2018-07-05 / Election News

School Committee Challenges Superintendent

Some Call for Resignation
By Andy Long

Newport School Superintendent Colleen Jermain came under scrutiny by several members of the Newport School Committee, at its meeting on June 28. Three of the seven committee members expressed support for her: Jo Eva Gaines, Sandra Flowers and Kathleen Silvia, while Vice Chair Raymond Gomes and Rebecca Bolan were uncommitted, and Chair David Hanos, along with David Carlin said it is time for a change.

After the committee appointed Laurie Sullivan as principal of Thompson Middle School, it evaluated Jermain’s job performance. Jermain requested that the discussion be held in open session, rather than executive.

“I don’t have any faith or trust in the superintendent,” Hanos said. “Her job performance, I’m not satisfied with it at all.”

Hanos questioned the recent revelation of the estimated $154,000 deficit that the district faces as the fiscal year ends. “I can’t get a straight answer out of anyone,” he said.

He expressed doubt as to whether district officials knew of the deficit only two weeks ago and criticized Jermain’s management style and demeanor. Referencing a meeting held earlier, he said, “When I’m asking for the finance director to speak, I no longer want to listen to the superintendent. I need you [Jermain] to speak when you’re spoken to.”

Hanos also criticized scheduling at Thompson Middle School and the use of three more buses than expected. “I believe that Superintendent Jermain,” he said, “for this particular district, does not have the skillsets for the whole package.”

Carlin was also critical of Jermain. “The finances of the Newport School Committee are a mess and we have to hold someone accountable for it,” he said.

Bolan said the morale in the school district is at “an all-time low.” She also talked about the budget deficit. “I’m sure many of you have heard from people within the city who feel that we have a real problem on our hands. I feel that the deficit is a big, big problem,” she said.

Gaines spoke to the criticisms of Jermain’s detractors by acknowledging that there were problems with the management of the district but went on to say that they pre-date the superintendent’s arrival. “I came on the school committee in 2001. Since that time, trying to keep track, I’ve come up with seven different people in that business office,” she said.

“The school department was borrowing money from the upcoming year to pay for the current year,” she added, then described one-time practices of the school committee. “We were getting business reports on paper with pen, scribbled out. We were not getting the professional reports we’re getting now.”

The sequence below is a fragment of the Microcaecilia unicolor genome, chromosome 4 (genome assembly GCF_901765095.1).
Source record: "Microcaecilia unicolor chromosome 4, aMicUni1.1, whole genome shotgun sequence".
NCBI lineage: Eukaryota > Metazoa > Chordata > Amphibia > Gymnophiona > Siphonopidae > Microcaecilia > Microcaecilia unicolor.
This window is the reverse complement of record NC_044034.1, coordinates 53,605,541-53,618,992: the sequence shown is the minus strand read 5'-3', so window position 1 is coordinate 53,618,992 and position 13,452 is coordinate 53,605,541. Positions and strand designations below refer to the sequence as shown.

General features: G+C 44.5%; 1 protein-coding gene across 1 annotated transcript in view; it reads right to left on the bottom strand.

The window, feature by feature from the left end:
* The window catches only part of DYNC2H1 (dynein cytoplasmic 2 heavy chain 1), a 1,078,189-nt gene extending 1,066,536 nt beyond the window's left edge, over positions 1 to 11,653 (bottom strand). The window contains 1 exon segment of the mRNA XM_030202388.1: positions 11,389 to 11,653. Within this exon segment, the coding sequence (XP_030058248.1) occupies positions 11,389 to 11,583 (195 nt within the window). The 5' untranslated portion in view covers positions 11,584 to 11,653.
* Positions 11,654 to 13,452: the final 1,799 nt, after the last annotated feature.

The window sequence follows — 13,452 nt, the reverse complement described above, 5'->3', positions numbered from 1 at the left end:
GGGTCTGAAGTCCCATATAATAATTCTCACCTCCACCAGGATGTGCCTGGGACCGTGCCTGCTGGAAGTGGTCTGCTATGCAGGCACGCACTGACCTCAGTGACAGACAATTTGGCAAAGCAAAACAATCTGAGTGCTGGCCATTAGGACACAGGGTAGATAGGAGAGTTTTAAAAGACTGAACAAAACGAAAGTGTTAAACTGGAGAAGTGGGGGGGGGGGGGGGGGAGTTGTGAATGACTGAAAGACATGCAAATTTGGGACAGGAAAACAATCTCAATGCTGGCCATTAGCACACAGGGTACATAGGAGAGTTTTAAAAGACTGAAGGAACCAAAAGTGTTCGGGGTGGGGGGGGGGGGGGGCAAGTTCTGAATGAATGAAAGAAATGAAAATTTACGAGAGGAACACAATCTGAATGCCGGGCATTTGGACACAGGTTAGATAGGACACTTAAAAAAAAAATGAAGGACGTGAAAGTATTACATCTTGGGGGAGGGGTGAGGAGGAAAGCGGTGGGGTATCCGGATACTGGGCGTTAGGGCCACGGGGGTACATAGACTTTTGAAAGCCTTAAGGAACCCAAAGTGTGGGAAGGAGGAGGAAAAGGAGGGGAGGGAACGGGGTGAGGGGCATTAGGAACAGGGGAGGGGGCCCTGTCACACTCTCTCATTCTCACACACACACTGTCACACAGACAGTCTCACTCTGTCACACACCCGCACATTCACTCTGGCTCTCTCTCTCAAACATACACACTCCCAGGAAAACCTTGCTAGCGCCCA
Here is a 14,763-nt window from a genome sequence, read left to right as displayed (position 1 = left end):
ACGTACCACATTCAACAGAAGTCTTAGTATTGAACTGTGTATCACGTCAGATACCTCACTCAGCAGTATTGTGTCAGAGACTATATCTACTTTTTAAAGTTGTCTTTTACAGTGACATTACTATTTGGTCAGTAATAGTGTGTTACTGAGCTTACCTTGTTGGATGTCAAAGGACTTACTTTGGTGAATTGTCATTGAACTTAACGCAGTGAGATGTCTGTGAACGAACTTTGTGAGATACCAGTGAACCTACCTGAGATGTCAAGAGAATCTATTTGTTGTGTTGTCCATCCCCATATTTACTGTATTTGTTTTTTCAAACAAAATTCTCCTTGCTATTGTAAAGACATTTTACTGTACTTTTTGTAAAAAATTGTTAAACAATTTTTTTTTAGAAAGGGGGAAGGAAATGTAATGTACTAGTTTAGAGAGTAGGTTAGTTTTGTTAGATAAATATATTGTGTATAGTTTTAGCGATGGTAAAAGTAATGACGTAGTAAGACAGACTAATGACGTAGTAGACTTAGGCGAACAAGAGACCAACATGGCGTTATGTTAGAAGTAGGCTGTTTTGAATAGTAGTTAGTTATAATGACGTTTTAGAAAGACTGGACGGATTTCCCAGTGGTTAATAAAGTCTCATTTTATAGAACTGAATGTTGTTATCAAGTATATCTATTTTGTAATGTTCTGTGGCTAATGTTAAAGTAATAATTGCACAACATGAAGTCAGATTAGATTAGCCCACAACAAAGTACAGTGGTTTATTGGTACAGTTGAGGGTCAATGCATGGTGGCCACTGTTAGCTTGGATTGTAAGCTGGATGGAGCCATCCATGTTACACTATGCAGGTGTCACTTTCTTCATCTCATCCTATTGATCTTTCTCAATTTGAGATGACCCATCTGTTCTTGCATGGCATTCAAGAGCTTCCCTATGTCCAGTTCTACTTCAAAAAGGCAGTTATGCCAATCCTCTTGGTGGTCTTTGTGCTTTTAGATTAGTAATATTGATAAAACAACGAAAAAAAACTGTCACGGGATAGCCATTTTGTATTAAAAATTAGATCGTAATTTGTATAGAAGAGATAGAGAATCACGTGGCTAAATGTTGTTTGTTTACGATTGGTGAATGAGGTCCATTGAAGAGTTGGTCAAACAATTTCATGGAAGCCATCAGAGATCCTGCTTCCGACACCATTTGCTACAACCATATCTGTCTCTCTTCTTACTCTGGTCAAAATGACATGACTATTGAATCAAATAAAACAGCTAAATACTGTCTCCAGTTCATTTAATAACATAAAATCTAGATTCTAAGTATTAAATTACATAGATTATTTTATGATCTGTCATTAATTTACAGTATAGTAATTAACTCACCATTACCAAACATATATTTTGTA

“The bottom line is that this is a train wreck that was bound to happen,” Gaines said, while praising the cooperation now in place between the district and the city. “Since it has happened now, we have the resources of the city to solve it. Before there was no cooperation with the city.”

Kathleen Silvia said, “I think the school committee is not without blame either. Did any of us ask where the money is coming from?”

She cited, as an example of how the committee also runs up expenses, the attendance of their lawyer at their meetings. “Legal fees. There have been legal expenses, which is not a bad thing, but we decided we wanted Mr. Galvin [outside counsel] to attend all our meetings. There are costs there.”

Flowers responded to Carlin’s suggestion that some of the information he received was misleading. “Whenever you get an answer, that is the answer; you’re not going to ask the same question over and over again and expect a different answer,” adding that many of the concerns about the lack of information were being addressed by Carlos Colley, the business manager and Director of Administrative Services, in his recent review of the district’s finances.

Jermain said, “I believe how we treat each other and speak to each other is important… I’ve had enough of the yelling and the threatening. As far as morale, I disagree. I believe that morale has improved.”

She said she inherited a $600,000 deficit when she took over in 2016, which made matters difficult, and that the relationship with the city has improved. She said that she informed Hanos of the impending deficit as soon as she learned of it.

“Every single decision I make is for the best of the students, the teachers and the community,” she said.

Jermain said after the meeting that she has no plans to resign. “Absolutely not,” she said. “I love the city, the schools, the administrators, the teachers. I want to build the best public schools for Newport. I’m very appreciative of the city manager, the city finance director, the mayor, the city council for supporting us as they have and the committee members who support me.”

“I believe we need a new superintendent for the Newport Public Schools,” Hanos said, after the meeting.

Bolan offered feedback in a call with NTW. “I think we need to address this in executive session. I think that is [where] this discussion needs to take place.”

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